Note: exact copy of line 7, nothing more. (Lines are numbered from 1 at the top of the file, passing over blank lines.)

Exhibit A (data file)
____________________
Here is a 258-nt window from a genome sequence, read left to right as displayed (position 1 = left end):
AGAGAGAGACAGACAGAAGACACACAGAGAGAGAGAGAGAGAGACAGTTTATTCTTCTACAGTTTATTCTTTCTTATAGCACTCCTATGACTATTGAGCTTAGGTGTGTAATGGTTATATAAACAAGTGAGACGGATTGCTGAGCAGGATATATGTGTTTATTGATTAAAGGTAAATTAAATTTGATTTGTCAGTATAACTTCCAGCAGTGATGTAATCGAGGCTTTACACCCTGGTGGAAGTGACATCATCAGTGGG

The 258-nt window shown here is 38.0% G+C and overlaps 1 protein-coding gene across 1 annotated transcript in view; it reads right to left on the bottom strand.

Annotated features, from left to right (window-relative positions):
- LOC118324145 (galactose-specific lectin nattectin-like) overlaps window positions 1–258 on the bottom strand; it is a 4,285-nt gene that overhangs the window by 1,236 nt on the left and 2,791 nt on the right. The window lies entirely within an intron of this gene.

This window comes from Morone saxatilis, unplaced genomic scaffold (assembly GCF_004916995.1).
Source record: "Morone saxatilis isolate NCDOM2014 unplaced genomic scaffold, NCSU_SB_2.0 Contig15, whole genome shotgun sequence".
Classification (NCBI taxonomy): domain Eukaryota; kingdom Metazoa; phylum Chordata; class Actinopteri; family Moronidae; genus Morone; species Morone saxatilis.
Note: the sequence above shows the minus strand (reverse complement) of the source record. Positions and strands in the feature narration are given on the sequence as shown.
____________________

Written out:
Source record: "Morone saxatilis isolate NCDOM2014 unplaced genomic scaffold, NCSU_SB_2.0 Contig15, whole genome shotgun sequence".